Las vacunas COVID podrían haber salvado alrededor de 234,000 vidas estadounidenses en 2021

Apr 22 2022
Un nuevo informe estima que alrededor de 234,000 estadounidenses que murieron a causa del virus después de junio de 2021 se habrían salvado si se hubieran vacunado.

COVID-19 siguió siendo una de las enfermedades más mortales en los Estados Unidos en 2021 y, al igual que en 2020, el virus fue la tercera causa principal de muerte, según un nuevo informe de los Centros para el Control de Enfermedades. Pero no tuvo que ser gracias a las vacunas contra el COVID-19, y otro nuevo informe estima que alrededor de 234 000 estadounidenses que murieron a causa del virus después de junio de 2021 se habrían salvado si se hubieran vacunado.

El jueves, Kaiser Family Foundation publicó un nuevo análisis que analizó la cantidad de muertes de adultos por COVID-19 desde junio de 2021, cuando las vacunas estaban ampliamente disponibles y todos los estadounidenses podrían haberse vacunado por completo, hasta marzo de 2022. Después de eliminar la pequeña cantidad de muertes que ocurrieron en personas que fueron vacunadas y teniendo en cuenta otros factores de riesgo, la organización sin fines de lucro estimó que alrededor de 234,000 estadounidenses que murieron durante ese período habrían vivido si se hubieran vacunado.

"Since vaccines became widely available last summer, a total of 389,000 adults in the United States have died of COVID-19, and 6 in 10 of those deaths — about 234,000 deaths — could have been prevented by timely vaccinations," the researchers said. "This analysis underscores the importance of continued efforts to increase the number of people vaccinated and boosted against COVID-19."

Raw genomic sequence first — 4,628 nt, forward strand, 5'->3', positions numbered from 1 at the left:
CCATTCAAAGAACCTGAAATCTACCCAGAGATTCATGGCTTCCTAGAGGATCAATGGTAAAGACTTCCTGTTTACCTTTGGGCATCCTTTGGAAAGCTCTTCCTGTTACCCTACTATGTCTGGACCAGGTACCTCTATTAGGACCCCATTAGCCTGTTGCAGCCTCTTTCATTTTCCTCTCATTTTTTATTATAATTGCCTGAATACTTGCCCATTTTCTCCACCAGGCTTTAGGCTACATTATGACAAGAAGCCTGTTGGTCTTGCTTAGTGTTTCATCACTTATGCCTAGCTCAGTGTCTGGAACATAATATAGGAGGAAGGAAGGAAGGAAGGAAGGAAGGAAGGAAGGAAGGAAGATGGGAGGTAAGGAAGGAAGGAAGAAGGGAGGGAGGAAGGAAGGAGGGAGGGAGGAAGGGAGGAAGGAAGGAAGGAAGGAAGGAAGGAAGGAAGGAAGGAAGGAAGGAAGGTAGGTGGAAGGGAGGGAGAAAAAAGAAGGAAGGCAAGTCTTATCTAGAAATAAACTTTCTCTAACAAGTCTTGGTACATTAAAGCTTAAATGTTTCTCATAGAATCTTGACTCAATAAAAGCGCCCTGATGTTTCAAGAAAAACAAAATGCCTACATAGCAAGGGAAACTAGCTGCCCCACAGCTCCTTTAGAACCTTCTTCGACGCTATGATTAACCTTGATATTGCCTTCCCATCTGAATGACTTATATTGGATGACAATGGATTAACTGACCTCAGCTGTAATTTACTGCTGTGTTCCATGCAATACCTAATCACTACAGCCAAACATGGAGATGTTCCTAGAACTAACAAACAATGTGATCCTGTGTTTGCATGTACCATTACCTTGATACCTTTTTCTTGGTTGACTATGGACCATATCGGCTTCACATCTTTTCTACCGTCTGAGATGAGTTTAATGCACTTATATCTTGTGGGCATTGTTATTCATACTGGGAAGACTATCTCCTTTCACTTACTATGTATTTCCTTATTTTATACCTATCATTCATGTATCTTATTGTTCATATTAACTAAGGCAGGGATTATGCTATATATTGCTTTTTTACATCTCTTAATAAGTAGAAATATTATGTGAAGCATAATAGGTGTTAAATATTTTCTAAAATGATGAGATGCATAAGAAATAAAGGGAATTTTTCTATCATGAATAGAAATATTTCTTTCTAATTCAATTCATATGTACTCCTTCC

As of April 21, just 66% of Americans are fully vaccinated, according to CDC data.

And on Friday, the CDC released their annual report on the leading causes of deaths in the U.S. They found that in 2021, COVID-19 was again the third leading cause of death, behind only heart disease and cancer. More than 415,000 people died from COVID-19 in 2021, while around 693,000 people died from heart disease and 605,000 people died from cancer.

The death rate from COVID-19 also increased by nearly 20% between 2020 and 2021, with 60,000 more Americans dying from the virus .

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With flu rates low over the last two years, influenza was no longer in the top 10 leading causes of deaths. Suicide replaced it, and was the tenth leading cause of death in 2021.

The highest numbers of COVID-19 deaths occurred in Black people, American Indians and Alaskan Natives, though the racial disparities in COVID-19 deaths declined between 2020 and 2021. Black Americans made up 13% of COVID-19 deaths, down from 16% in 2020, while deaths among white Americans went from around 60% to 65% in 2021.

"The year 2021 saw the highest death rate since 2003, with increases in many leading causes of death, including COVID-19 and unintentional injuries," the CDC said. "… We must work to ensure equal treatment in all communities in proportion to their need for effective interventions that can prevent excess COVID-19 deaths."

As information about thecoronavirus pandemic rapidly changes, PEOPLE is committed to providing the most recent data in our coverage. Some of the information in this story may have changed after publication. For the latest on COVID-19, readers are encouraged to use online resources from the CDC, WHO and local public health departments. 

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